Romney and Ryan Are Not Losing

I get a kick out of reading the conservative punditry, because it reveals something about the personalities involved. The right-wing blogosphere is filled with its share of Eeyores and Tiggers.

Eeyore? "Good day to you. If it is. Which I doubt."  Paul Mirengoff of Powerline is consistently bearish on Mitt Romney's chances in November. He is simply convinced that Romney is losing. Maybe it has something to do with the fact that he lives in Washington, D.C., and therefore breathes the inside-the-beltway air. Perhaps he is just a very cautious person. Whatever the reason, he is very nervous about November.

Tigger? The happy-go-lucky one with boundless energy? Hugh Hewitt. There is nobody quite like him in the ability to shrug off one fabricated media narrative after another. He is utterly convinced that Obama is destined for defeat, no matter what the mainstream media come up with next. There just aren't enough shiny objects left lying around to distract the American people from the economic disaster of this administration, which is now coupled with a deep sense of unease following the murder of our Libyan ambassador and its lackluster (okay, non-existent) response. Certainly the "Mitt-Romney-dissed-47%-of-the-electorate!" gambit will not do, if one believes Hewitt.

Of the two personalities, I will go with Hugh 25 hours a day, 8 days a week. Here's why: he is rarely, if ever, wrong about the mood of the electorate. People forget this, so I will remind you (or tell you for the first time, if you are unaware). On election day in 2004 when the first exit poll results were released, they showed John Kerry storming to certain victory. Kerry headquarters was popping champagne, and the conservative blogosphere was in a state of absolute mayhem and panic. I remember refreshing National Review's Corner blog, and reading the horror-stricken posts throughout the day. I think it is fair to say that on that day, in the heat of electoral politics, there was on the conservative side exactly ONE PERSON who, in calm and measured tones, said, matter-of-factly: "Ignore the exit polls. They are obviously wrong." That takes a whole lot of chutzpah, and I remember thinking at the time: Boy, Hugh, you sure do seem confident!

Guess what? Hugh was right and almost everybody else was wrong. The exit polls were terribly, terribly, terribly wrong. And the champagne at Kerry Headquarters quickly switched purposes: from a celebratory high to drowning sorrows. Just. Like. That.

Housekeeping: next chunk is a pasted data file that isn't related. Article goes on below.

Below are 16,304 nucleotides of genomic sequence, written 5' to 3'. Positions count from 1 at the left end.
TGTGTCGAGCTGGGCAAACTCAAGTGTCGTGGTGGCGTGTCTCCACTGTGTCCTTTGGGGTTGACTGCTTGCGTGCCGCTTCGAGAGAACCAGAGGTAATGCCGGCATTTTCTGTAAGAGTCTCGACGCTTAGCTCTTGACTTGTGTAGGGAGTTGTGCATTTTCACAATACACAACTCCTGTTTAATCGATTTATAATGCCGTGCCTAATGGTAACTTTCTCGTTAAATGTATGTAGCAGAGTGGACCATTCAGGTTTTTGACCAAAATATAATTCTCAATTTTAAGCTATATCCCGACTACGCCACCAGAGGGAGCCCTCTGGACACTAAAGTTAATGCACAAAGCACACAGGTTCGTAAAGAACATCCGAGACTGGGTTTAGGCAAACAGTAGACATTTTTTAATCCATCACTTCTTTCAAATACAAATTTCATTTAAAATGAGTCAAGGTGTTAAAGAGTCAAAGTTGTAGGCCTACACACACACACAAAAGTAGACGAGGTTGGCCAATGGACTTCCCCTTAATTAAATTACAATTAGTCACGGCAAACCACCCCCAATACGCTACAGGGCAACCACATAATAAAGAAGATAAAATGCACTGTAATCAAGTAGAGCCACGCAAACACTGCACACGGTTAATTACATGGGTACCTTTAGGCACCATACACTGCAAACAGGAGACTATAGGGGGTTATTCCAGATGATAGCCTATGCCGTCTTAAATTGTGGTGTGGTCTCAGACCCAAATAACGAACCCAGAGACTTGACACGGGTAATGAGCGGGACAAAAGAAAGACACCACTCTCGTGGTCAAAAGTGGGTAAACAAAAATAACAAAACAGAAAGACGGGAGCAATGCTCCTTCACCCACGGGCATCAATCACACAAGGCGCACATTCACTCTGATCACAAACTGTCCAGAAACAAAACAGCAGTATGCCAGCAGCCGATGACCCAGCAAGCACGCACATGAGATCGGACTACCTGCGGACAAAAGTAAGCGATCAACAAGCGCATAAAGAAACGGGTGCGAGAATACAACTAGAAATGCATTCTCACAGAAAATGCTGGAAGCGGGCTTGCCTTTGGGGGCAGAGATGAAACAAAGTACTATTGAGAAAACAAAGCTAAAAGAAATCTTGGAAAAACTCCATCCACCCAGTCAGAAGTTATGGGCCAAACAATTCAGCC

Hugh is convinced that Romney is rolling to victory. So am I. I wrote here that I believe we are going to see a "wave" election possibly stronger than the 2010 midterm elections. I wrote that based on my own subjective feelings and theories, without any real data to back it up. I thought, and still do think, that my reasoning was completely sound. Essentially: Republicans will certainly retain every single 2010 voter. The turnout will meet or exceed 2010. I believe this to be common sense and irrefutable. The masses who turned out to run over 60 House representatives and 6 Senators out of town did so because those candidates were proxies for Barack Obama himself. These people have been waiting four years for the opportunity to vote against Obama, and they are not going to oversleep on November 6th.

Bottom line? Democrats will have little to no turnout advantage.

And yet: every poll showing a dead heat assumes a Democrat turnout advantage, often a huge Democrat turnout advantage. This is sheer lunacy, a soothing fantasy those in the media bubble like to tell themselves. The fact is this: it takes a huge oversample of Democrats to get Barack Obama tied with Mitt Romney. Take away the oversampling, and it is not even particularly close right now.

Now I thankfully have some data to back me up. Datechguy has a post here that really ought to be read by everyone. He focuses on Rasmussen's "Party Identification" poll, the history of its accuracy in predicting results, and where it stands now. It is awful, rotten, horrible news for Barack Obama. It points to exactly what I surmised about the Tea Party rage still being alive and well.

I'll give you the bottom line, which is delicious enough that even Eeyores like Paul Mirengoff should take heart: since 2004, Democrats have not won a national election without at least a 6.9% party identification advantage. Got that? If they poll less than a 6.9% advantage in this particular poll, they do not do well in national elections.  Okay, so where is that number right now?

Glad you asked.

Democrats have a 4.3% disadvantage in the poll. They are deeply under water. Rasmussen's Party Identification poll shows a substantial Republican advantage. Adding a great deal of credibility to my argument that we are going to see a Tsunami election is this: Do you want to know the 2010 number? The year the Republicans took 63 House seats and 6 Senate seats? A 1.3% Republican advantage. Yes, when the 2010 midterms came around, Republicans were up in this poll 1.3; they currently stand at 4.3.

And Mitt Romney is losing? Keep on dreaming sweet dreams; get all the rest you need, members of the media. You'll get rudely slapped awake soon enough.

Brian Mattson